Running Symfony Applications with PHP-PM or PHPFastCGI
PHP's shared-nothing architecture allows easy scaling of PHP applications, simply by adding more servers. You'll need to handle session sharing, etc. yourself using Redis or other similar technologies.
As your application starts up and dies in a short while there has been little worries about memory leaks, but the down side of this that your server needs to bootstrap everything each time a request comes in. This means repetition of basic tasks like loading configurations, etc.
The above can be alleviated a significantly with smart caching strategies, but the overhead will always be there. That is how PHP was built to work:
The shared-nothing architecture of PHP where each request is completely distinct and separate from any other request leads to infinite horizontal scalability in the language itself. PHP encourages you to push scalability issues to the layers that require it.
PHP's claim to fame was the LAMP stack. It remains very easily approachable with tools such as WordPress. But at the same time PHP has evolved to be a tool for creating complex web applications in a structured way.
PHP was originally used as an inlined script to generate some output easily. The aforementioned growth in complexity of applications built with PHP means that the overhead of bootstrapping each request has grown to be significant in some cases.
Early concept implementations of async in PHP were just POCs and responses to trolls (Benchmarking Codswallop: NodeJS v PHP), but some implementations have become quite credible, namely: AMPHP, Icicle and ReactPHP. The two latter are apparently applying for the PHP-FIG:
It’s awesome to see that @icicleio and @reactphp are currently asking to join @phpfig!— Refucktoring Mage (@Ocramius) October 23, 2015
PHP-PM: An alternative way to run PHP apps
In the first part of this arcticle we discussed how PHP is run by default. But with the async tools at hand this could be done with a different way. Running PHP processes that are already bootstrapped and ready respond to your client requests without that overhead.
Marc J. Schmidt wrote about this approach way back in February 2014: Bring High Performance Into Your PHP App (with ReactPHP). Since that the PHP-PM project was created and ReactPHP remains in active development.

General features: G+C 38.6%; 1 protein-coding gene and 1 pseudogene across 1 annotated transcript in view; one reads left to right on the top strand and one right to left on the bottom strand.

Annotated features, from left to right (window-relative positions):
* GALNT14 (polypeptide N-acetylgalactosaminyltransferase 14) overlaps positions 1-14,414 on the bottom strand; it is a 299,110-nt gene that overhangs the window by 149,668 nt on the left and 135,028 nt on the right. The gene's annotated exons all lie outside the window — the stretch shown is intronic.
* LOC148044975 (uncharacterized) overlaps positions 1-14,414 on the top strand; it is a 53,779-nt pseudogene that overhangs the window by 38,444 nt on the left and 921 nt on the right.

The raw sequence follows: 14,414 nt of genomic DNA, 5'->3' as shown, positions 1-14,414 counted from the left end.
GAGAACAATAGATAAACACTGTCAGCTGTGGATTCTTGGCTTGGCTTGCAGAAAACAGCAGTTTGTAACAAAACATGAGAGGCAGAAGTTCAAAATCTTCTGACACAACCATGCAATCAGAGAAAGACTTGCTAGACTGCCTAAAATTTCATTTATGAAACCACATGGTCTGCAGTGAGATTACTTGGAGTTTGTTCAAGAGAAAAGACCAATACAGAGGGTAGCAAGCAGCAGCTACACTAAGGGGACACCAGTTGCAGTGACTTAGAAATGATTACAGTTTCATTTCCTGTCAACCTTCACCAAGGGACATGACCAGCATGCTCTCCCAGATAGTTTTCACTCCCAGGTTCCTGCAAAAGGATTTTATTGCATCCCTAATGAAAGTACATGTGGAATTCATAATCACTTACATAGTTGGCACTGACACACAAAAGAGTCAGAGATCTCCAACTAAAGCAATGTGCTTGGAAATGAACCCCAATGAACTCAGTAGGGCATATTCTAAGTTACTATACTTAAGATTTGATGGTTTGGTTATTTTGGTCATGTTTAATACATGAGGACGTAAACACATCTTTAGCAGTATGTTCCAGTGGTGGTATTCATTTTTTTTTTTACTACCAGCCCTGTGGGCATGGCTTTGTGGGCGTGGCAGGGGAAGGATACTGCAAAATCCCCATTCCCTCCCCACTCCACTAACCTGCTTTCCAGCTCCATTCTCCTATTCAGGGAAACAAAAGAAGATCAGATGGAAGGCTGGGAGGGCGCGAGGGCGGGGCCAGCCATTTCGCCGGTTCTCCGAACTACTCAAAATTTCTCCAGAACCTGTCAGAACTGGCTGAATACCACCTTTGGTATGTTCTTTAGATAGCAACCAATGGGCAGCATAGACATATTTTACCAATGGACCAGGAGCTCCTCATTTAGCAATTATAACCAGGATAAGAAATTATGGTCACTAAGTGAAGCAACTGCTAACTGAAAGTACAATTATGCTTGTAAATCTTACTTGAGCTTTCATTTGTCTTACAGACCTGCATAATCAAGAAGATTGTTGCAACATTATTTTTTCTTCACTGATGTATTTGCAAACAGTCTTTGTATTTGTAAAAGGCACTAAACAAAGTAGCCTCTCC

PHP-PM is a CLI process manager for modern Request-Response PHP Applications. It wraps around existing applications and allows them to be served in a more efficient manner. This is achieved by implementing PHP-PM HttpKernel Adapters.
Symfony and Laravel are the frameworks supported by default by PHP-PM. I modified the adapter, changing from app/AppKernel to ezpublish/EzPublishKernel, to run eZ Platform, a fully featured Content Management System built on the Symfony framework. And it booted up fine and at a quick glance things worked as expected.
I did not run any benchmarks to see whether or not there was any performance gain. My aim was just to validate that I could run a complex application in a very different way from the standard PHP execution methodology.
PHPFastCGI and future prospects
PHPFastCGI is another alternative to running PHP in the way that PHP-PM introduced. This project heard by Andrew Carter is a well built project with plenty of prospects. Learn more about Andrew's preliminary results with PHPFastCGI and a Symfony app and the excellent slides from PHPLondon describing the proposal of the technology with a real world example of a restaurant.
While all this is still early stages, it is good to see that even the age old LAMP platform continues to evolve. There are bound do be some new challenges if this way of running PHP applications would become popular, but as a proof of concept by Marc and the team it's once again validated.
The most exciting prospect is that it works with existing code, allowing reuse of existing functionality at a large scale.